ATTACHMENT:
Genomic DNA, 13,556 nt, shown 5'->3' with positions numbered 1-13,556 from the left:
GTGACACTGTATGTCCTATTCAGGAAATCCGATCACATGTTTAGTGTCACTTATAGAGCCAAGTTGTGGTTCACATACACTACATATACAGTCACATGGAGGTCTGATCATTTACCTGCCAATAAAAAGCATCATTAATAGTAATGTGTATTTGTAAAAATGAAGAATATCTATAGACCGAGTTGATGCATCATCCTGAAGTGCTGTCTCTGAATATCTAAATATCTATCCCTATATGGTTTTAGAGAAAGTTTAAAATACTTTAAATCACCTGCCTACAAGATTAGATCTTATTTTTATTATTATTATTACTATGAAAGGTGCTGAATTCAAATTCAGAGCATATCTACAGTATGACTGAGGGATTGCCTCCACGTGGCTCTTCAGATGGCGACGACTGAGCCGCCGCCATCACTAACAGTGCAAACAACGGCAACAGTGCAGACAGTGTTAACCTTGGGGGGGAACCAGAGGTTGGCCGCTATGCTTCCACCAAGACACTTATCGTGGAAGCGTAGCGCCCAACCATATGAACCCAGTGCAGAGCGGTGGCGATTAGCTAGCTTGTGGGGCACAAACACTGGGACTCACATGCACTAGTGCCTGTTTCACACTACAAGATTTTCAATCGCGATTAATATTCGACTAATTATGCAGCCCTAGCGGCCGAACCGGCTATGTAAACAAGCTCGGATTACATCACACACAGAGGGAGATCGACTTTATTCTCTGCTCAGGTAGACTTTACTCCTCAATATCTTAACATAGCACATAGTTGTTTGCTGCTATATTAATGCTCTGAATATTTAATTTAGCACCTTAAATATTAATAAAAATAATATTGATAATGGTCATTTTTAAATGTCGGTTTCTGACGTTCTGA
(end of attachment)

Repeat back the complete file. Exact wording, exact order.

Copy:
Genomic DNA, 13,556 nt, shown 5'->3' with positions numbered 1-13,556 from the left:
GTGACACTGTATGTCCTATTCAGGAAATCCGATCACATGTTTAGTGTCACTTATAGAGCCAAGTTGTGGTTCACATACACTACATATACAGTCACATGGAGGTCTGATCATTTACCTGCCAATAAAAAGCATCATTAATAGTAATGTGTATTTGTAAAAATGAAGAATATCTATAGACCGAGTTGATGCATCATCCTGAAGTGCTGTCTCTGAATATCTAAATATCTATCCCTATATGGTTTTAGAGAAAGTTTAAAATACTTTAAATCACCTGCCTACAAGATTAGATCTTATTTTTATTATTATTATTACTATGAAAGGTGCTGAATTCAAATTCAGAGCATATCTACAGTATGACTGAGGGATTGCCTCCACGTGGCTCTTCAGATGGCGACGACTGAGCCGCCGCCATCACTAACAGTGCAAACAACGGCAACAGTGCAGACAGTGTTAACCTTGGGGGGGAACCAGAGGTTGGCCGCTATGCTTCCACCAAGACACTTATCGTGGAAGCGTAGCGCCCAACCATATGAACCCAGTGCAGAGCGGTGGCGATTAGCTAGCTTGTGGGGCACAAACACTGGGACTCACATGCACTAGTGCCTGTTTCACACTACAAGATTTTCAATCGCGATTAATATTCGACTAATTATGCAGCCCTAGCGGCCGAACCGGCTATGTAAACAAGCTCGGATTACATCACACACAGAGGGAGATCGACTTTATTCTCTGCTCAGGTAGACTTTACTCCTCAATATCTTAACATAGCACATAGTTGTTTGCTGCTATATTAATGCTCTGAATATTTAATTTAGCACCTTAAATATTAATAAAAATAATATTGATAATGGTCATTTTTAAATGTCGGTTTCTGACGTTCTGA